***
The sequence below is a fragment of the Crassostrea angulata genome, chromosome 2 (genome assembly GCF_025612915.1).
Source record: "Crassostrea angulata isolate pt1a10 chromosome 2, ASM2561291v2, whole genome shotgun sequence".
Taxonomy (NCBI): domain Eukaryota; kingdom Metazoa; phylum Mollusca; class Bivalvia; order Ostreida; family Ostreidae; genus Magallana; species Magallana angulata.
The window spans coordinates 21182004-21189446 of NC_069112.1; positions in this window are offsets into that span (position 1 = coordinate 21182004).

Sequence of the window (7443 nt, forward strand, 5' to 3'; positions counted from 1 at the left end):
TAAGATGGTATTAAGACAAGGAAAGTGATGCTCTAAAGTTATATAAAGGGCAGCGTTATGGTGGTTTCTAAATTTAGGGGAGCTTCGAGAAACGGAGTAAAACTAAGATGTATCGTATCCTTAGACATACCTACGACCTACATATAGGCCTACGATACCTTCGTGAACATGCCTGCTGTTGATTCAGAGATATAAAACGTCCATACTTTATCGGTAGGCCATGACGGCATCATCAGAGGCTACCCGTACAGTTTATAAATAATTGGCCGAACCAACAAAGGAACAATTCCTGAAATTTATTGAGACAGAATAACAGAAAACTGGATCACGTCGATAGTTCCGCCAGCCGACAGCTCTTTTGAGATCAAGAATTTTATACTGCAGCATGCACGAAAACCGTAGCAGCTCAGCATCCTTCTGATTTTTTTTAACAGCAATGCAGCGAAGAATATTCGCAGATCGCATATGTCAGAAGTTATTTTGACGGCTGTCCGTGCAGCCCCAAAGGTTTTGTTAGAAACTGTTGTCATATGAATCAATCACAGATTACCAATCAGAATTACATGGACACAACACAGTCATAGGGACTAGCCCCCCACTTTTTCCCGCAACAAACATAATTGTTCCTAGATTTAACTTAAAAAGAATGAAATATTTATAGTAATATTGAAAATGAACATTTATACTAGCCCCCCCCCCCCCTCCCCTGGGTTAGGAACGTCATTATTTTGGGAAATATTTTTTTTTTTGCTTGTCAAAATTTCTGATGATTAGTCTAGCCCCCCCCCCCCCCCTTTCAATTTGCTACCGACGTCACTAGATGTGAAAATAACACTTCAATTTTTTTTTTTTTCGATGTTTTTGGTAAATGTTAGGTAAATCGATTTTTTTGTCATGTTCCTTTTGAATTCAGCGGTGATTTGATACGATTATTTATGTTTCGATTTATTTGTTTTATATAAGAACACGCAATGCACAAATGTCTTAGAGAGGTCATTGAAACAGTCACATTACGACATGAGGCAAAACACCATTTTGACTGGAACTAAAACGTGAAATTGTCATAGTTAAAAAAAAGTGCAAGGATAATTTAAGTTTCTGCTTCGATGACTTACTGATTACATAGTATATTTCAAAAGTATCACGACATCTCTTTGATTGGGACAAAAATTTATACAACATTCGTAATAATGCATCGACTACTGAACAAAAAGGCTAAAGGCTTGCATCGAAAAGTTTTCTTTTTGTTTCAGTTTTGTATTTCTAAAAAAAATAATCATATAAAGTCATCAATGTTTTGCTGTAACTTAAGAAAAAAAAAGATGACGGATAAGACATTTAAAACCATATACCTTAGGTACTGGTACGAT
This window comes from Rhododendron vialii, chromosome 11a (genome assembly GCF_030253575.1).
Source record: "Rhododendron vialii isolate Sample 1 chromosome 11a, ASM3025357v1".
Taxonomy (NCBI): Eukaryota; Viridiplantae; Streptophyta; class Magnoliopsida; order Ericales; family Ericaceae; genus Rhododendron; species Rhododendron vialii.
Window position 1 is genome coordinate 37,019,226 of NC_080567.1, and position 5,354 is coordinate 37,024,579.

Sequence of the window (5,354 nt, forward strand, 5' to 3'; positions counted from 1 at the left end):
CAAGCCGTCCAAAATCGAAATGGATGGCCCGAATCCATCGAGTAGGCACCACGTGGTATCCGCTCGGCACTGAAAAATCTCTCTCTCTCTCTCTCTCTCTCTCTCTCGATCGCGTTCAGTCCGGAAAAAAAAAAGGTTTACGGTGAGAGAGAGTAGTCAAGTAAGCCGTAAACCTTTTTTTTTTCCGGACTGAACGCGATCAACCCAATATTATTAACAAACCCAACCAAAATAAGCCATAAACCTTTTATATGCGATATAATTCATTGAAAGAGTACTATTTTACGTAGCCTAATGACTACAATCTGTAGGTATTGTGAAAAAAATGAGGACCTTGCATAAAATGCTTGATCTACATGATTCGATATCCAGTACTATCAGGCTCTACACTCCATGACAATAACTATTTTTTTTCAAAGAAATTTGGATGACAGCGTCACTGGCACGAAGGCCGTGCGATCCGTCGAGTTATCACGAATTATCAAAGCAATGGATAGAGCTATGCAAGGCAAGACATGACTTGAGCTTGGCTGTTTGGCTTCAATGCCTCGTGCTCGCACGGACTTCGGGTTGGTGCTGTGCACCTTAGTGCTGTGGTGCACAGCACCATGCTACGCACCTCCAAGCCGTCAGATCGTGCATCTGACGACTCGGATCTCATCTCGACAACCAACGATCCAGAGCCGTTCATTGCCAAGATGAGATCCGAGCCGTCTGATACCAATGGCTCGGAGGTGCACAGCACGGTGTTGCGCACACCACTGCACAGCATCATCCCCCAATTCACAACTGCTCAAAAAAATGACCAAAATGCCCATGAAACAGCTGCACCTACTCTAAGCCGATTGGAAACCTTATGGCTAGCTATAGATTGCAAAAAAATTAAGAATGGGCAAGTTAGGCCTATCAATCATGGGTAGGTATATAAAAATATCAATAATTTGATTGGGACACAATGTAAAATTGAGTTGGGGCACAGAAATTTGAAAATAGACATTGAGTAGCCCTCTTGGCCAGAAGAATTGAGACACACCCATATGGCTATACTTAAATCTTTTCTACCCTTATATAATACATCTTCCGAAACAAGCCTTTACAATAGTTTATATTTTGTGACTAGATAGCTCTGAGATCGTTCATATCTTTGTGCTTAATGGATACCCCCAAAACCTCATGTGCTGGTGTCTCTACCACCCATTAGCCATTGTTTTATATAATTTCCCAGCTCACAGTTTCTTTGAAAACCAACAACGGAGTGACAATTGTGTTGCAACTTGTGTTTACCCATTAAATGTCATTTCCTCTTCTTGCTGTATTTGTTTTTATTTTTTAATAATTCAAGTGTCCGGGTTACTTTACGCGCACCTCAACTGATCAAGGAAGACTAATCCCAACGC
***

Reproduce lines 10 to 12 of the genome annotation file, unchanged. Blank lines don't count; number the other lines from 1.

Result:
Window position 1 is genome coordinate 37,019,226 of NC_080567.1, and position 5,354 is coordinate 37,024,579.

Sequence of the window (5,354 nt, forward strand, 5' to 3'; positions counted from 1 at the left end):
CAAGCCGTCCAAAATCGAAATGGATGGCCCGAATCCATCGAGTAGGCACCACGTGGTATCCGCTCGGCACTGAAAAATCTCTCTCTCTCTCTCTCTCTCTCTCTCTCGATCGCGTTCAGTCCGGAAAAAAAAAAGGTTTACGGTGAGAGAGAGTAGTCAAGTAAGCCGTAAACCTTTTTTTTTTCCGGACTGAACGCGATCAACCCAATATTATTAACAAACCCAACCAAAATAAGCCATAAACCTTTTATATGCGATATAATTCATTGAAAGAGTACTATTTTACGTAGCCTAATGACTACAATCTGTAGGTATTGTGAAAAAAATGAGGACCTTGCATAAAATGCTTGATCTACATGATTCGATATCCAGTACTATCAGGCTCTACACTCCATGACAATAACTATTTTTTTTCAAAGAAATTTGGATGACAGCGTCACTGGCACGAAGGCCGTGCGATCCGTCGAGTTATCACGAATTATCAAAGCAATGGATAGAGCTATGCAAGGCAAGACATGACTTGAGCTTGGCTGTTTGGCTTCAATGCCTCGTGCTCGCACGGACTTCGGGTTGGTGCTGTGCACCTTAGTGCTGTGGTGCACAGCACCATGCTACGCACCTCCAAGCCGTCAGATCGTGCATCTGACGACTCGGATCTCATCTCGACAACCAACGATCCAGAGCCGTTCATTGCCAAGATGAGATCCGAGCCGTCTGATACCAATGGCTCGGAGGTGCACAGCACGGTGTTGCGCACACCACTGCACAGCATCATCCCCCAATTCACAACTGCTCAAAAAAATGACCAAAATGCCCATGAAACAGCTGCACCTACTCTAAGCCGATTGGAAACCTTATGGCTAGCTATAGATTGCAAAAAAATTAAGAATGGGCAAGTTAGGCCTATCAATCATGGGTAGGTATATAAAAATATCAATAATTTGATTGGGACACAATGTAAAATTGAGTTGGGGCACAGAAATTTGAAAATAGACATTGAGTAGCCCTCTTGGCCAGAAGAATTGAGACACACCCATATGGCTATACTTAAATCTTTTCTACCCTTATATAATACATCTTCCGAAACAAGCCTTTACAATAGTTTATATTTTGTGACTAGATAGCTCTGAGATCGTTCATATCTTTGTGCTTAATGGATACCCCCAAAACCTCATGTGCTGGTGTCTCTACCACCCATTAGCCATTGTTTTATATAATTTCCCAGCTCACAGTTTCTTTGAAAACCAACAACGGAGTGACAATTGTGTTGCAACTTGTGTTTACCCATTAAATGTCATTTCCTCTTCTTGCTGTATTTGTTTTTATTTTTTAATAATTCAAGTGTCCGGGTTACTTTACGCGCACCTCAACTGATCAAGGAAGACTAATCCCAACGC